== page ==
Authors tell you what inspired their work

Tracy Marchini, Author of "Pub Speak"

I would love to say that the idea for Pub Speak: A Writer's Dictionary of Publishing Terms came to me as I was browsing dictionaries in a library in Rome, or speaking about book publishing with my favorite author in a French café. But actually, the idea came to me while I sat on a hard plastic chair and flipped through a magazine in the waiting room of a car shop.

Truly, a less glamorous experience than the two previous.

But as I was flipping through the magazine, I started thinking about how my previous work at a literary agency affects me both as a writer and editorial consultant. I thought about what I might have to offer that might be unique to myself or someone in my position. And it occurred to me that there really is a publishing lexicon that you only learn through being a part of the industry in some way. In creating a dictionary of publishing terms, I thought that I could help illuminate some of the aspects of the publishing business that an aspiring or established writer might not be privy to.

I didn't have scraps of paper with me, but I also like to email myself when I have an idea. So I pulled out my smartphone and started emailing and responding to myself as the idea for Pub Speak filled out.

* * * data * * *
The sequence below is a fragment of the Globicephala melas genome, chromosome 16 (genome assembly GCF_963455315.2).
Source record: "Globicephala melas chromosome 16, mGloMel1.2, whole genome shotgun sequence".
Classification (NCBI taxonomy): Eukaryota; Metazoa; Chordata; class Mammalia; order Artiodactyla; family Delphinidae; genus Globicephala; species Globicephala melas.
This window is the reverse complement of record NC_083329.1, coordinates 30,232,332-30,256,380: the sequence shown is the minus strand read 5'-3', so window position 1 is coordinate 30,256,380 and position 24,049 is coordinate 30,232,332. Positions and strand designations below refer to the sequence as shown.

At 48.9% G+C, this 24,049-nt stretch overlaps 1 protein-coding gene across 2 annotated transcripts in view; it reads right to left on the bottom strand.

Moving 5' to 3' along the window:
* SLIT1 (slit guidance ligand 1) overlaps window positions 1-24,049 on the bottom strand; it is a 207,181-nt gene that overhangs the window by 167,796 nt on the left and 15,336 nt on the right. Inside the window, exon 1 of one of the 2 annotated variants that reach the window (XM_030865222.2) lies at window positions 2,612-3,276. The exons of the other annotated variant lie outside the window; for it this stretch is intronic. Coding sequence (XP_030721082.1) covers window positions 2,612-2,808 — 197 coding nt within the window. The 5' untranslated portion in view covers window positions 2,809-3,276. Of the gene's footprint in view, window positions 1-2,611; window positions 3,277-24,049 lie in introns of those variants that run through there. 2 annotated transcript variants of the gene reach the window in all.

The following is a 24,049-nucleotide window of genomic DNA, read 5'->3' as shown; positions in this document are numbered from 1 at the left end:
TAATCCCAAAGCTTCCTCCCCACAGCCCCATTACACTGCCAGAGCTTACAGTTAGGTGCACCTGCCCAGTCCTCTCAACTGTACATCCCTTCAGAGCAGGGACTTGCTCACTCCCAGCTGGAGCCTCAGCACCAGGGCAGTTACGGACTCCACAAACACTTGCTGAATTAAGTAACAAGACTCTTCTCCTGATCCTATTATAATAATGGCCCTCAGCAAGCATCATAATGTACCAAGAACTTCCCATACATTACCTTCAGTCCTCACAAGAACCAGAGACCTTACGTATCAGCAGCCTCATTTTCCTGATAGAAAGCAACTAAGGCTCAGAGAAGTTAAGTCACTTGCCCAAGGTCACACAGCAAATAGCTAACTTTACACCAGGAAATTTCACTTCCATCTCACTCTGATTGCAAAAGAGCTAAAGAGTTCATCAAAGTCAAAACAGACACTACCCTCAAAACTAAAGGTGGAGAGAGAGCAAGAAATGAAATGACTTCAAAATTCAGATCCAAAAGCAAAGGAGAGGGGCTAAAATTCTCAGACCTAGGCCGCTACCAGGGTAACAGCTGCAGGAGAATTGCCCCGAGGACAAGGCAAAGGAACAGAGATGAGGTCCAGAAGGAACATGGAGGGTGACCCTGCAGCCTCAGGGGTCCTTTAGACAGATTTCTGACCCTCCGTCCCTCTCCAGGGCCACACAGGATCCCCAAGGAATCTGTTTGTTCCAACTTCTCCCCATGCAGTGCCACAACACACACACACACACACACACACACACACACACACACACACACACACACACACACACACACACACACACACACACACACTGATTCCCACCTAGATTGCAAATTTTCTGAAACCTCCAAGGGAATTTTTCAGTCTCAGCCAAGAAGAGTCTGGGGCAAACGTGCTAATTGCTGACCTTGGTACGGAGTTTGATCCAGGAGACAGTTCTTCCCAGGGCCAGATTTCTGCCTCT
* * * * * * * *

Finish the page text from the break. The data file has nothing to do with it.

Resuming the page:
I was interrupted by the repairman, who had something to show me. So I went back to the workroom, looked at my car on the lift and nodded as if I knew perfectly well what a tie rod was and why it would need to be replaced.

When I got home, I immediately went to my computer and searched Amazon for a dictionary of publishing terms. There was nothing.

If I was still sitting at the agency, I would wonder why there was nothing that came up. Is this because there's a lack of interest in the marketplace? An idea for a very small niche market? Are there not enough publishing terms to make a book?

But I was in my living room, so I started writing down terms as they came to me—contract terms, book production terms, industry trade shows, author organizations, narrative constructs. By the time the manuscript was finished, I had over 400 publishing terms defined. I was surprised myself by the number of terms, and I'm sure that as the industry evolves they'll be even more to define in a future edition.

Ultimately, I hope the book is as useful and informative for writers as it can possibly be. And I hope I don't need to replace another tie rod to find my next idea!

Pub Speak: A Writer's Dictionary of Publishing Terms is available as an ebook through Amazon, Barnes & Noble, Smashwords, and other ebook retailers. You can find out more about Tracy Marchini at or on Twitter at @TracyMarchini.

Backstories, where authors share the secrets, the truths, or just the illogical moments that sparked their fiction, come to us courtesy of author M.J. Rose and the Open Letters Monthly blog Like Fire.

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